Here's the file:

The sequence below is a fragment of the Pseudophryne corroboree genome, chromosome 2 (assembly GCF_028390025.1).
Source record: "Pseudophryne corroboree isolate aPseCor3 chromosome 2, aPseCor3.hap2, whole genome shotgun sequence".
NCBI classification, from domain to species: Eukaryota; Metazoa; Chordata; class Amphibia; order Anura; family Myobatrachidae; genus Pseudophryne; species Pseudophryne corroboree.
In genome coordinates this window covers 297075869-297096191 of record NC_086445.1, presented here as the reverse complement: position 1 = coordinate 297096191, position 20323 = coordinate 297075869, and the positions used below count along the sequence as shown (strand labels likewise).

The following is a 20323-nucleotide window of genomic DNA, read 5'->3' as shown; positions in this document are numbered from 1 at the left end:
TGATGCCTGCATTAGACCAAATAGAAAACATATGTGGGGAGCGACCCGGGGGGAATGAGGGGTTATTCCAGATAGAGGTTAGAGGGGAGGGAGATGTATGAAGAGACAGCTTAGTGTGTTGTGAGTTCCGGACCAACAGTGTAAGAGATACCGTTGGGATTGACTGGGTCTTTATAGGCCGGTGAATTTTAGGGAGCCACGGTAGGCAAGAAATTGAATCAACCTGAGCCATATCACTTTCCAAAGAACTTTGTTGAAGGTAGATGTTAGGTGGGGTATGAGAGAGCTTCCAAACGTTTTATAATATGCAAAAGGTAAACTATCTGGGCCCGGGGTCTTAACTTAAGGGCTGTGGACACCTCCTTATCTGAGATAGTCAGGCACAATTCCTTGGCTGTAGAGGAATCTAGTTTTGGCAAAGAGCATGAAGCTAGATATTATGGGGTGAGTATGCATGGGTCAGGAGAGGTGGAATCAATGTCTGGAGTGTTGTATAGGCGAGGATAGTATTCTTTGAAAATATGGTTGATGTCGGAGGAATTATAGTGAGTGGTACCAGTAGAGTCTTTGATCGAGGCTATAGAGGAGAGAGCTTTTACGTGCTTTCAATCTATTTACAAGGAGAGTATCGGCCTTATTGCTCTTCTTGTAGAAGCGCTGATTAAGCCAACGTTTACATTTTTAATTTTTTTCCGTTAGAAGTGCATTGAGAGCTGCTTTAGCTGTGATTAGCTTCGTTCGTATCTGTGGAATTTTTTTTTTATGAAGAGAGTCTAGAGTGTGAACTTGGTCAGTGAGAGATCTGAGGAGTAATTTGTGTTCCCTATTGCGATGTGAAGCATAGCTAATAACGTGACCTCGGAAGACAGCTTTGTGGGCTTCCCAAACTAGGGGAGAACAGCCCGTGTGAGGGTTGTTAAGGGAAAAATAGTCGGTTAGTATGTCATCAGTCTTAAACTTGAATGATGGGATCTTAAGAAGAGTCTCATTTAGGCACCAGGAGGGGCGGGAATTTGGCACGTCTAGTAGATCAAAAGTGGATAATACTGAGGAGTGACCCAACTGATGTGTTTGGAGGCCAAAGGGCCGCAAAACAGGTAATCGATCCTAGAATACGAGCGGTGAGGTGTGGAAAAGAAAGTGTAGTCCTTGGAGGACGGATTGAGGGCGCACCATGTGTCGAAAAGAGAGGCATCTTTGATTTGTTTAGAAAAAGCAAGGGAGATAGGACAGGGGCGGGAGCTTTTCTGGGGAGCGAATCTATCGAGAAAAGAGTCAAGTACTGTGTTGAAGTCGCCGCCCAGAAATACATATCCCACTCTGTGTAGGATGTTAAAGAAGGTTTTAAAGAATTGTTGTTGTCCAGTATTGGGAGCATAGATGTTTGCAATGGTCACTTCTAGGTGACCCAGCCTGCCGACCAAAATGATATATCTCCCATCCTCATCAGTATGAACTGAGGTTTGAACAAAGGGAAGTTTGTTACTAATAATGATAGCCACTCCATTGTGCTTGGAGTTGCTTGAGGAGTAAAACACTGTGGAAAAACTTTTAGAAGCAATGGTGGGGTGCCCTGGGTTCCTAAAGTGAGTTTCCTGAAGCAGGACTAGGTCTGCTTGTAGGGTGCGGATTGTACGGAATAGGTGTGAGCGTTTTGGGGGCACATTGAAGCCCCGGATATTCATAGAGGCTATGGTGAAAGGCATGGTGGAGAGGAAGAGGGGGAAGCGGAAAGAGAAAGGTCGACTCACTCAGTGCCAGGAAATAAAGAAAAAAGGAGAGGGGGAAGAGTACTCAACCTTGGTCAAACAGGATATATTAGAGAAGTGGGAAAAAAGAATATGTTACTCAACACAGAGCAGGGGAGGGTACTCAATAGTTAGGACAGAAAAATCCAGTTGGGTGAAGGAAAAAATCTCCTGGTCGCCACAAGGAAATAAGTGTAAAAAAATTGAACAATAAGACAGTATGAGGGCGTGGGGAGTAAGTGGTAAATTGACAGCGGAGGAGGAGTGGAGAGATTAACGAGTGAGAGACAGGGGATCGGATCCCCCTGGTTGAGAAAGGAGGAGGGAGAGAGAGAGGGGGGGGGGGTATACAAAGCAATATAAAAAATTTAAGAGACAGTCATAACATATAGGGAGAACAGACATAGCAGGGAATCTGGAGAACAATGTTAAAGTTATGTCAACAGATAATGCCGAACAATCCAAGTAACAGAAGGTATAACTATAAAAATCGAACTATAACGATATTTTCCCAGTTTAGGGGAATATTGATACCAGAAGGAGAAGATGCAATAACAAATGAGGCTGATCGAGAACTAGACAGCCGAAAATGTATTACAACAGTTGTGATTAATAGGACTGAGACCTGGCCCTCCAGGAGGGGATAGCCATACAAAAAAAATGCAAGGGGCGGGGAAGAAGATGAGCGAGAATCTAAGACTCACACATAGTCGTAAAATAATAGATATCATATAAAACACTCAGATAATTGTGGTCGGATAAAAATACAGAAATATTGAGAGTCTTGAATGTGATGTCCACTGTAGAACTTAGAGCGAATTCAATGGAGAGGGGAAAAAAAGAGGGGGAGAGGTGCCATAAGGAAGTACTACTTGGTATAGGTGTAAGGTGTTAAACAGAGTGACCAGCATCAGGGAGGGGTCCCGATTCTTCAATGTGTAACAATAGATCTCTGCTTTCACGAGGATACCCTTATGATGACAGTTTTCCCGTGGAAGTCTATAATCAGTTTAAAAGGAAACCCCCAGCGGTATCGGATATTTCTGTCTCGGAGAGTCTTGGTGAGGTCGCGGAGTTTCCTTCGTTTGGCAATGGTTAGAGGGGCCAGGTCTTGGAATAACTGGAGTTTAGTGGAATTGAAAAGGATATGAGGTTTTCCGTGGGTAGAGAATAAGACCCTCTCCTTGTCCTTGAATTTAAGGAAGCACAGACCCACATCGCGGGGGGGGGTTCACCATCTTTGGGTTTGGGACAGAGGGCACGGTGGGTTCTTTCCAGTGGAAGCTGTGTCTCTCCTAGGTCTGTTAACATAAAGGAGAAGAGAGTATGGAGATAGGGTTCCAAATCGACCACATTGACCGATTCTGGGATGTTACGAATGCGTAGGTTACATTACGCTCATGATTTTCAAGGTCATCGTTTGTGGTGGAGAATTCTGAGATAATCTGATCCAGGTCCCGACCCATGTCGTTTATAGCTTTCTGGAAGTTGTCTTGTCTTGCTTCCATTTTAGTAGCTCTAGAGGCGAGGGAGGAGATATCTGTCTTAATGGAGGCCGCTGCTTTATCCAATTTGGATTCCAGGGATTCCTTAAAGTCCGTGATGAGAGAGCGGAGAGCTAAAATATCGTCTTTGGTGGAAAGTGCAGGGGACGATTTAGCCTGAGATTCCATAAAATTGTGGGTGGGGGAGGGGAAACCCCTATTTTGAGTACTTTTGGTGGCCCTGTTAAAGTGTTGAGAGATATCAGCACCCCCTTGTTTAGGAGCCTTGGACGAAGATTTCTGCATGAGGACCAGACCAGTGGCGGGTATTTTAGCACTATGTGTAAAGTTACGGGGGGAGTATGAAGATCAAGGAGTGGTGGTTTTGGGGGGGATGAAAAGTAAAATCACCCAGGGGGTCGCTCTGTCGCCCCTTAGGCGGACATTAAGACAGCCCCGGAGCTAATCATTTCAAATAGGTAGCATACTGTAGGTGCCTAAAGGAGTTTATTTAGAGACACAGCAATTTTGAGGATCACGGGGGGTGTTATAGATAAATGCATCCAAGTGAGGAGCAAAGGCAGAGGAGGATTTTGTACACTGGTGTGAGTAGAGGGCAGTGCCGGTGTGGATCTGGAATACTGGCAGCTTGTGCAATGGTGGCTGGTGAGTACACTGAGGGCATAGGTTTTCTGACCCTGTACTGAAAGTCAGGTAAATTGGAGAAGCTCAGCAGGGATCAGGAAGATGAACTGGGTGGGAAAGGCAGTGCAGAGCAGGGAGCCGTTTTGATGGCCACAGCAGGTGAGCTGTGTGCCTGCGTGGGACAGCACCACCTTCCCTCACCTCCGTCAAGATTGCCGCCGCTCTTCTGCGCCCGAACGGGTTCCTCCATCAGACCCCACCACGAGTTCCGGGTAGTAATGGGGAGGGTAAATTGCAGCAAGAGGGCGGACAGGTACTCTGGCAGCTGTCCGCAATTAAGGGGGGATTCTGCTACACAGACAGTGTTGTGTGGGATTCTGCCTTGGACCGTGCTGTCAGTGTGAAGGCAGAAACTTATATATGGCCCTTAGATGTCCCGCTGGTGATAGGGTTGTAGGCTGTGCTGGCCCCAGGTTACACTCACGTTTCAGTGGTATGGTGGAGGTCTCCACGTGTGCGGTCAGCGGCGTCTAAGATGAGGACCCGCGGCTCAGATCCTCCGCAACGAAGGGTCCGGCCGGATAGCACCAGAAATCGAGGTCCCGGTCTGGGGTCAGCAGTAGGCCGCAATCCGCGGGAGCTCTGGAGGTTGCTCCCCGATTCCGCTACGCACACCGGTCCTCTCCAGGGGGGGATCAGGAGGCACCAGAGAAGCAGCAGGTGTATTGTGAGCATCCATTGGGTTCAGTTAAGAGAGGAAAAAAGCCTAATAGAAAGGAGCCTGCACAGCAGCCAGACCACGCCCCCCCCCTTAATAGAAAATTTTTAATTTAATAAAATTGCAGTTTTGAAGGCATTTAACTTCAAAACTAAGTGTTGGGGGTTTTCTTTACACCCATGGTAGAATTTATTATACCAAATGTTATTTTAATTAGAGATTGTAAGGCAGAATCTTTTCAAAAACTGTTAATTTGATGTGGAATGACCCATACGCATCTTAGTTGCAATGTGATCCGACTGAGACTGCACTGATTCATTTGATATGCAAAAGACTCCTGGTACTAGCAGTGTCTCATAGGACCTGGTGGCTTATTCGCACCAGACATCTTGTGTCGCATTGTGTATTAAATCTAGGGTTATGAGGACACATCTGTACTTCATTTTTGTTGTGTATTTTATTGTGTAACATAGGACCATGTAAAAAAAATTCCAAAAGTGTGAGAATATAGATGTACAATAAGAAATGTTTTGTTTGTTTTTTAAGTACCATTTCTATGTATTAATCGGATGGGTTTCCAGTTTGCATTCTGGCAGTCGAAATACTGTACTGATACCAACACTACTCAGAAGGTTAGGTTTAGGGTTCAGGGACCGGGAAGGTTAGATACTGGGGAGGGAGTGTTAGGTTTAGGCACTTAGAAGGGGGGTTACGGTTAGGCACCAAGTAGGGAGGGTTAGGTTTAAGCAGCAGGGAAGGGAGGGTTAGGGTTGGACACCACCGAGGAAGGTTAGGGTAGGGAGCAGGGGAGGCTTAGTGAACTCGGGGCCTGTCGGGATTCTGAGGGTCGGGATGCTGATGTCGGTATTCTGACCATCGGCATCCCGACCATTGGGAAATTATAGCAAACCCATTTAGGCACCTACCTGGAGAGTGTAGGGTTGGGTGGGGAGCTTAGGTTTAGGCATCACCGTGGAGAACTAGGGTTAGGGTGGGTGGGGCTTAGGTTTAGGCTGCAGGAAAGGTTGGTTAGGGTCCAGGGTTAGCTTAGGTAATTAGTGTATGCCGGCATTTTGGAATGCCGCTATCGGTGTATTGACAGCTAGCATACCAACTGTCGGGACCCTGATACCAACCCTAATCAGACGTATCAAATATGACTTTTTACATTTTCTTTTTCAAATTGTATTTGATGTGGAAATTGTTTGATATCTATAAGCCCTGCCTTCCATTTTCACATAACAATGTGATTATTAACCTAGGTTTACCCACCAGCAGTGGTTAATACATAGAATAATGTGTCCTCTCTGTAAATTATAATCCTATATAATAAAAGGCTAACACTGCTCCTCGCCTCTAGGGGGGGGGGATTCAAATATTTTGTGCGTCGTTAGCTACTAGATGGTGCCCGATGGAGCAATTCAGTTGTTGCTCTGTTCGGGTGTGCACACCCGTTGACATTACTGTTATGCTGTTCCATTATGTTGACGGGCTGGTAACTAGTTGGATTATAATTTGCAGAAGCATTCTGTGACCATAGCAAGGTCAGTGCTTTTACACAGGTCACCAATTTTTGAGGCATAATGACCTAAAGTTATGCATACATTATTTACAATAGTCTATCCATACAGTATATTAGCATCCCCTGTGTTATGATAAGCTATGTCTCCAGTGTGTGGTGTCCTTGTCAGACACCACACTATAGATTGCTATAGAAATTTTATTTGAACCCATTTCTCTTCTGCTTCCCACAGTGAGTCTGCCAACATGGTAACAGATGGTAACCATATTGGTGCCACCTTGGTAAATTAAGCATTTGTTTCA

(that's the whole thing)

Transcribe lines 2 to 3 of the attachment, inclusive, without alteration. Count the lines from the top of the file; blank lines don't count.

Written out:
Source record: "Pseudophryne corroboree isolate aPseCor3 chromosome 2, aPseCor3.hap2, whole genome shotgun sequence".
NCBI classification, from domain to species: Eukaryota; Metazoa; Chordata; class Amphibia; order Anura; family Myobatrachidae; genus Pseudophryne; species Pseudophryne corroboree.